Kay Redfield Jamison wrote an entire book about the connections between mental illness, particularly bipolar disorder, and artistic talent. It’s called Touched with Fire.
My heart has holes in it. They’ve been there for a long time; before JS, I’m sure. But maybe I could have ignored them before that. Not anymore. I wanted to patch them up, fill them with cement, or gorilla glue the pieces back together and pretend that it was the same as it was before. A clean canvas, a blank page, a fresh start. But it’s never been the same. I’ve always been different from other people. Maybe that is why I write. To escape the sadness of being alone. The desolation, the emptiness, the misery of a life condemned to this certain loneliness.
Sometimes I try to fill the holes with other people’s loneliness. It never works. I knew right away that she wouldn’t be a suitable shape to fit there, like a square peg in the round hole of what I really needed. I was filled with this dread of knowing. But when I looked at her I would forget.
Everything else goes away.
I was ten years old when I first decided I was going to kill myself. I wanted to slice off my arm with an old circular saw, patched with rust, and die in a pool of blood on the hard cement floor of my garage. I daydreamed about it, wondered endlessly what it would be like to die there, cold and alone and smeared with bright red, a baptism in blood.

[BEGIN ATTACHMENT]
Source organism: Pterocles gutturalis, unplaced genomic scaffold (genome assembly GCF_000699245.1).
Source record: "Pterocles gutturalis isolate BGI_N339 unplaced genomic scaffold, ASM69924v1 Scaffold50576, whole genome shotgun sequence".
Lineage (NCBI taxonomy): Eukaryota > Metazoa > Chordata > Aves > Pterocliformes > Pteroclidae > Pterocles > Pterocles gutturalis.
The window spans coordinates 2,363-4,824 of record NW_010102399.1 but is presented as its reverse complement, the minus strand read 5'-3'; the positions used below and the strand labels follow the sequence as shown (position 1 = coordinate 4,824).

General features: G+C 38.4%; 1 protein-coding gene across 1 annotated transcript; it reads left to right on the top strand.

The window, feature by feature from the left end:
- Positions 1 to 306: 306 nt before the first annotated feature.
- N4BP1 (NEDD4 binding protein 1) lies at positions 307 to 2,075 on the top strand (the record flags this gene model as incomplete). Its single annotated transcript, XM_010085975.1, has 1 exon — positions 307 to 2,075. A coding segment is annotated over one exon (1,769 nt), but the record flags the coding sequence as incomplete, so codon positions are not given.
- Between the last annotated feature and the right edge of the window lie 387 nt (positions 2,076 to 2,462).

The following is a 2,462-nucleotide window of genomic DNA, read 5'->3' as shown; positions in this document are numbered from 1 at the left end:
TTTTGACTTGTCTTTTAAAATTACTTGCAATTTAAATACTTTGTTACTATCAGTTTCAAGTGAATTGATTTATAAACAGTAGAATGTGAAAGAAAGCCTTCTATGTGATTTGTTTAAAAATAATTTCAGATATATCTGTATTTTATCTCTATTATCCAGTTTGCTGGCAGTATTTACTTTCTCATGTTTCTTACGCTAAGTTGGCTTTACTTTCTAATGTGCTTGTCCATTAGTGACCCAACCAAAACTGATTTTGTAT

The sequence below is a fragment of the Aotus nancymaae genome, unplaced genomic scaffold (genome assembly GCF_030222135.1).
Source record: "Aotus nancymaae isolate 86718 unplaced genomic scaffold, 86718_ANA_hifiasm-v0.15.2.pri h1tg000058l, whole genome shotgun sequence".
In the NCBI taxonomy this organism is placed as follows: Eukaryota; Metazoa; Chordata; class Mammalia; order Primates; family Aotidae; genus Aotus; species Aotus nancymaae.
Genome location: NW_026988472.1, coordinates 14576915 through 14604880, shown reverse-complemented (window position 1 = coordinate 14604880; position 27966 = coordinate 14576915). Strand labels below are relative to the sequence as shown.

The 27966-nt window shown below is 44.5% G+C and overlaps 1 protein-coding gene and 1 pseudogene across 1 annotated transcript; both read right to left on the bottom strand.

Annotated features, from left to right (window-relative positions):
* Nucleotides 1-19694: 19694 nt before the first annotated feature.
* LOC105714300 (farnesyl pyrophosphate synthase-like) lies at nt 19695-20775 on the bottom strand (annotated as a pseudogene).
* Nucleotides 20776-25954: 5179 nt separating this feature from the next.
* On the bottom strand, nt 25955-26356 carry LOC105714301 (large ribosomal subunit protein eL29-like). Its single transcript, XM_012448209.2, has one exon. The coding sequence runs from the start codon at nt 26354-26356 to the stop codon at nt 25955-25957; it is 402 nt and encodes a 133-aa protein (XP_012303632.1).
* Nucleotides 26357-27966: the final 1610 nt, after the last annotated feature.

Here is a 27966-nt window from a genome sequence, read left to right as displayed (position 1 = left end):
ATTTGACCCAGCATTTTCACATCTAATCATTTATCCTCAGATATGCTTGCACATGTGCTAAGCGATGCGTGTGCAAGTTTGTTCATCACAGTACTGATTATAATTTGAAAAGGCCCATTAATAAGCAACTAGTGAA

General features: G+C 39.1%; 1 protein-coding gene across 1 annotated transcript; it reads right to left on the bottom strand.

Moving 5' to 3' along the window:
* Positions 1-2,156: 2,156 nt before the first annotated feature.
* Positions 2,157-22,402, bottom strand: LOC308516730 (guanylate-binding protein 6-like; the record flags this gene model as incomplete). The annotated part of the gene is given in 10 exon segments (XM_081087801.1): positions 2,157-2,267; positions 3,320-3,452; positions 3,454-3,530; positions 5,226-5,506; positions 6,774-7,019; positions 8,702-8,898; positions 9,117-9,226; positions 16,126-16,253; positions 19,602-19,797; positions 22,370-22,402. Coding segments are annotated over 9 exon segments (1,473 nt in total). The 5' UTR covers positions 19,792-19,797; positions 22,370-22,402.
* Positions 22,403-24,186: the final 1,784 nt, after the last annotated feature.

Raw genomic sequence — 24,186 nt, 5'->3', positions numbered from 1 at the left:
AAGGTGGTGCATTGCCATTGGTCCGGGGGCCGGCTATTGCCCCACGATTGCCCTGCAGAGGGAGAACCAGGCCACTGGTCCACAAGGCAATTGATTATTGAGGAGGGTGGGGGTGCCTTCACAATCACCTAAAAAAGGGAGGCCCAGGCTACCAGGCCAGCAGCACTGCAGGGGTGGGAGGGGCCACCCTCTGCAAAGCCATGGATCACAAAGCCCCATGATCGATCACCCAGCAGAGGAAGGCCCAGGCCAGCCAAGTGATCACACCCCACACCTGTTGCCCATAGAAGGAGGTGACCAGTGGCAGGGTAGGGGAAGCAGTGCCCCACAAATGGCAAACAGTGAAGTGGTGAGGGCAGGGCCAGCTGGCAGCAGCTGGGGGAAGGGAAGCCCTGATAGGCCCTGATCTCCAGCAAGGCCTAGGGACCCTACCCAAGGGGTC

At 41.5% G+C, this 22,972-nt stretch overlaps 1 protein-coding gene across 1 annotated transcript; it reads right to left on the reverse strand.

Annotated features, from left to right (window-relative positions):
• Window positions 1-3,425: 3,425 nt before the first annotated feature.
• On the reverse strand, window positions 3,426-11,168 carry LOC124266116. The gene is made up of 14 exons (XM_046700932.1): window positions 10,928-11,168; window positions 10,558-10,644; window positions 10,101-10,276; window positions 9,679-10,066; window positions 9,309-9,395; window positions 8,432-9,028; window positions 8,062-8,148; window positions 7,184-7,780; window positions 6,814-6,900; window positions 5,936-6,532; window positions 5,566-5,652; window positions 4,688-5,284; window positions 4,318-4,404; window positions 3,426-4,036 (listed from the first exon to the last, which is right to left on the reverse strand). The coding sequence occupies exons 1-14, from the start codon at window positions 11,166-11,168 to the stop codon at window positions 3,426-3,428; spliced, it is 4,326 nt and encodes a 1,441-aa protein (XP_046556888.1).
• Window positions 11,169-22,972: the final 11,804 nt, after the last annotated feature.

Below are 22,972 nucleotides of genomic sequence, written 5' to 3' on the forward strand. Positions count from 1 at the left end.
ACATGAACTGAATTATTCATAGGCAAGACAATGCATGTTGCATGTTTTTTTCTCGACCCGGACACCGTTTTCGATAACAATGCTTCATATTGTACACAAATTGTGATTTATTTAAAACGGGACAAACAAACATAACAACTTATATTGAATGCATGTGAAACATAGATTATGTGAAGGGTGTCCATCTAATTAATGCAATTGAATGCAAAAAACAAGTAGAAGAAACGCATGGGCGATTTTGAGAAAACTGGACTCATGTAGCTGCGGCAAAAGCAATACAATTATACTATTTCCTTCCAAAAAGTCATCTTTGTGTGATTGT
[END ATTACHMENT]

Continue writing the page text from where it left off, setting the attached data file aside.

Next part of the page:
It was Anne Sexton’s therapist, Dr. Martin Orne, who encouraged her to write poetry. Perhaps he thought that poetry would be a form of healing, a way to expel her demons through the pen, exorcism in the act of creation. Put your ear down close to your soul and listen hard, she said. I am a collection of dismantled almosts, she said. Suicide is, after all, the opposite of the poem.
But suicides have a special language.
Like carpenters they want to know which tools.
They never ask why build.
Lithium is like an emotional straightjacket, or at least like wearing a shirt that’s too tight. You can’t breathe. You can’t feel the way you felt before, not manic or depressed or happy or sad or anything. You wonder if you can even write. I didn’t write for months after I started taking it.
She told me she feels sadness only fleetingly. We’re opposites, I guess; two sides of the same coin. I live in a state of melancholy permeated briefly by manic interludes. But I wonder if mania is really like happiness. Or is it like a saccharine substitute for happiness, itself almost a deeper form of sadness?
I remember hanging upside-down on one of the hospital couches and pacing up and down the long hallway, smiling cheerfully at anybody I passed along the way. The doctor informed me point-blank that I was manic. I’m happy, I said. There’s nothing to be happy about, she told me.